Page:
The first is a movie starring Cameron Diaz, the second is my journey through IVF.
IVF continues to be a very hush hush topic – I understand and respect the reasons for this. As my IVF journey is only for preventative purposes, I feel more relaxed to share and shed some light on the topic.
Firstly, I want to take my invisible hat off to every woman who has gone through IVF, to start, or grow their family. It takes a multitude of patience, courage, emotional strength and much more. I’m fortunate that I am only going through this process as a preventative method – I can’t begin to imagine all the other emotions they are faced with when so much more is on the line.
When people think about treatment for breast cancer, I guarantee the process of freezing eggs wouldn’t cross their mind – myself included. One of the nastiest side effects of chemo is the fact that it can bring on early menopause, and stop females fertility. So, at thirty-two, childless and a mum-to-be at heart, IVF treatment is another key role in the treatment plan for BC.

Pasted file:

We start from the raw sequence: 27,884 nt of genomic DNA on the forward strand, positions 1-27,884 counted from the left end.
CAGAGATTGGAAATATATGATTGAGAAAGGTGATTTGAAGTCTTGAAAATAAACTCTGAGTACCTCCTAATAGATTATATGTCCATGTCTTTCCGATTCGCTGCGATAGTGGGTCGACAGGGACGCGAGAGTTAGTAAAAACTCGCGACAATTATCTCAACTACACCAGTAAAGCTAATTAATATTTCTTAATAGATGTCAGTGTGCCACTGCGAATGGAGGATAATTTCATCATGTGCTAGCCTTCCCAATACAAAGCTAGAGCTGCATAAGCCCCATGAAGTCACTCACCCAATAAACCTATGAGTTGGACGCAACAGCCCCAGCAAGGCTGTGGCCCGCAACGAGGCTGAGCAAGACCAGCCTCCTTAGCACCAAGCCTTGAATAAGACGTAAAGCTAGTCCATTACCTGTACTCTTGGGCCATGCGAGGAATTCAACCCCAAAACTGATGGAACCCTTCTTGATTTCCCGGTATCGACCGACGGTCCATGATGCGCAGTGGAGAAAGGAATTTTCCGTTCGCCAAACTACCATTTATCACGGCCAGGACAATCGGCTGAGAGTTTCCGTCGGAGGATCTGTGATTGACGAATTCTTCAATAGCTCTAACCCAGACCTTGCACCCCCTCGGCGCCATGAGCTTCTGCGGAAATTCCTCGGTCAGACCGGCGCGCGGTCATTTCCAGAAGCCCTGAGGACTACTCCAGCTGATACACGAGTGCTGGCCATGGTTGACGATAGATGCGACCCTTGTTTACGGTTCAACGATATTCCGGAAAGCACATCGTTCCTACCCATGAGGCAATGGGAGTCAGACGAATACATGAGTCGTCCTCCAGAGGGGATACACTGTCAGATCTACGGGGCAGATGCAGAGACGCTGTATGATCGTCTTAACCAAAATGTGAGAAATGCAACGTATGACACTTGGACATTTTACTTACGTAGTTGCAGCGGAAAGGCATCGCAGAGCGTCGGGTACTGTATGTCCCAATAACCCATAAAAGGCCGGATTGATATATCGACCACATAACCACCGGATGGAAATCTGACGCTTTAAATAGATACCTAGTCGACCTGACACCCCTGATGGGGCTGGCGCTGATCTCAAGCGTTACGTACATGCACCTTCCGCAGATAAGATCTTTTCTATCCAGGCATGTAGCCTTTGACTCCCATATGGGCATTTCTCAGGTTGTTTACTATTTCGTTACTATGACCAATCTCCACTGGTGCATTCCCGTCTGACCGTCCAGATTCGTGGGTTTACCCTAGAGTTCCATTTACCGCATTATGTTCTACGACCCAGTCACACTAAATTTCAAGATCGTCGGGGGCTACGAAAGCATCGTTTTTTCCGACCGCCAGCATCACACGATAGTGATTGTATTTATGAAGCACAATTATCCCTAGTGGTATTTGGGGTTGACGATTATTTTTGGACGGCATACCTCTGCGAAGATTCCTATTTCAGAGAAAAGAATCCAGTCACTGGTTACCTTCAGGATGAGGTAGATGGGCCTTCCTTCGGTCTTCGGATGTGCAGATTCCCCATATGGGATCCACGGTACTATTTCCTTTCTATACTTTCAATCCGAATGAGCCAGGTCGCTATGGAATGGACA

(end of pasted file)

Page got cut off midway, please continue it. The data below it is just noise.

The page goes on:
So what’s involved in producing a good egg harvest/egg collection (yes, that is actual terminology!)? The process can vary slightly for each person, so I can only speak about my own experience.
Here is a mini science lesson for you:
1 – Sniff: Morning and night I inhale a sniffer. The purpose of the sniffer is to suppress natural ovulation.
2 – Jab: For ten days I will inject myself with FSH (follicle stimulating hormones), this ensures they have control over how many eggs I will produce. We want a good harvest, I only have one chance before chemo starts.
3 – Swollow: Due to the fact that I will be injecting myself with hormones, and my cancer is hormone receptive, I have to take a tablet to counterbalance this.
Is your head spinning yet? Mine does everyday when I look at my calendar reminding myself what I need to do. I haven’t started the injections, and to be honest, I am not looking forward to it. The side effects from the sniffer have been bad enough: constant headaches, nausea and tiredness (good prep for chemo I guess…).
So if you see me in the next few weeks and I’m a little crazy – blame the hormones.
After all of this, I hope that given my Finnish blood, my eggs will be happy in their new frozen environment.